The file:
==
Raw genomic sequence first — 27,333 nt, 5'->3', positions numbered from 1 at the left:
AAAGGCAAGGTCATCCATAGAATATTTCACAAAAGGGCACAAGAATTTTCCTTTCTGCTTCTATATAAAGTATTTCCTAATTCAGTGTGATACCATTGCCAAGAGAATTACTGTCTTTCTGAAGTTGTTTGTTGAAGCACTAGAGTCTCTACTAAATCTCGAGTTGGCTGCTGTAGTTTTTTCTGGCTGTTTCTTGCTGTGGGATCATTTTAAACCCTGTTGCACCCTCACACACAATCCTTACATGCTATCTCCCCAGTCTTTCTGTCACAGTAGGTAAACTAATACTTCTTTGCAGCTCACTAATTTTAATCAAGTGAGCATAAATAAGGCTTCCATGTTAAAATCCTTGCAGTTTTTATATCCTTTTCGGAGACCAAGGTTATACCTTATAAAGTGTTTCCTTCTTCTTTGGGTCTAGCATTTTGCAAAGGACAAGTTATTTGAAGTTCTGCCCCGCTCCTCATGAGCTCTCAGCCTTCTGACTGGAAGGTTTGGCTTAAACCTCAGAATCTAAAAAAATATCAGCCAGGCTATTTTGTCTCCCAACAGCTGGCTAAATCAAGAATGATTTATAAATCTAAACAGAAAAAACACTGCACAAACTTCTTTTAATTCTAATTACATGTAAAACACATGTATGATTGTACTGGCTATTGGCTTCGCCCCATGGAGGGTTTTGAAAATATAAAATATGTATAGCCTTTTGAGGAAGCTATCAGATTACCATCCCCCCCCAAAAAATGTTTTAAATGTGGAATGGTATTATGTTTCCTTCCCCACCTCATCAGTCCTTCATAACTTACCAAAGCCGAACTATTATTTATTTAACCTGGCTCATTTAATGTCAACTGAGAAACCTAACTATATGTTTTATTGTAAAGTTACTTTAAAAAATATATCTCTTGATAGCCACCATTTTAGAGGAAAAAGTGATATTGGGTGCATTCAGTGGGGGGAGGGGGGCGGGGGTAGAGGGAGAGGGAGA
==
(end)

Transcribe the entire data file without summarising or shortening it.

Raw genomic sequence first — 27,333 nt, 5'->3', positions numbered from 1 at the left:
AAAGGCAAGGTCATCCATAGAATATTTCACAAAAGGGCACAAGAATTTTCCTTTCTGCTTCTATATAAAGTATTTCCTAATTCAGTGTGATACCATTGCCAAGAGAATTACTGTCTTTCTGAAGTTGTTTGTTGAAGCACTAGAGTCTCTACTAAATCTCGAGTTGGCTGCTGTAGTTTTTTCTGGCTGTTTCTTGCTGTGGGATCATTTTAAACCCTGTTGCACCCTCACACACAATCCTTACATGCTATCTCCCCAGTCTTTCTGTCACAGTAGGTAAACTAATACTTCTTTGCAGCTCACTAATTTTAATCAAGTGAGCATAAATAAGGCTTCCATGTTAAAATCCTTGCAGTTTTTATATCCTTTTCGGAGACCAAGGTTATACCTTATAAAGTGTTTCCTTCTTCTTTGGGTCTAGCATTTTGCAAAGGACAAGTTATTTGAAGTTCTGCCCCGCTCCTCATGAGCTCTCAGCCTTCTGACTGGAAGGTTTGGCTTAAACCTCAGAATCTAAAAAAATATCAGCCAGGCTATTTTGTCTCCCAACAGCTGGCTAAATCAAGAATGATTTATAAATCTAAACAGAAAAAACACTGCACAAACTTCTTTTAATTCTAATTACATGTAAAACACATGTATGATTGTACTGGCTATTGGCTTCGCCCCATGGAGGGTTTTGAAAATATAAAATATGTATAGCCTTTTGAGGAAGCTATCAGATTACCATCCCCCCCCAAAAAATGTTTTAAATGTGGAATGGTATTATGTTTCCTTCCCCACCTCATCAGTCCTTCATAACTTACCAAAGCCGAACTATTATTTATTTAACCTGGCTCATTTAATGTCAACTGAGAAACCTAACTATATGTTTTATTGTAAAGTTACTTTAAAAAATATATCTCTTGATAGCCACCATTTTAGAGGAAAAAGTGATATTGGGTGCATTCAGTGGGGGGAGGGGGGCGGGGGTAGAGGGAGAGGGAGA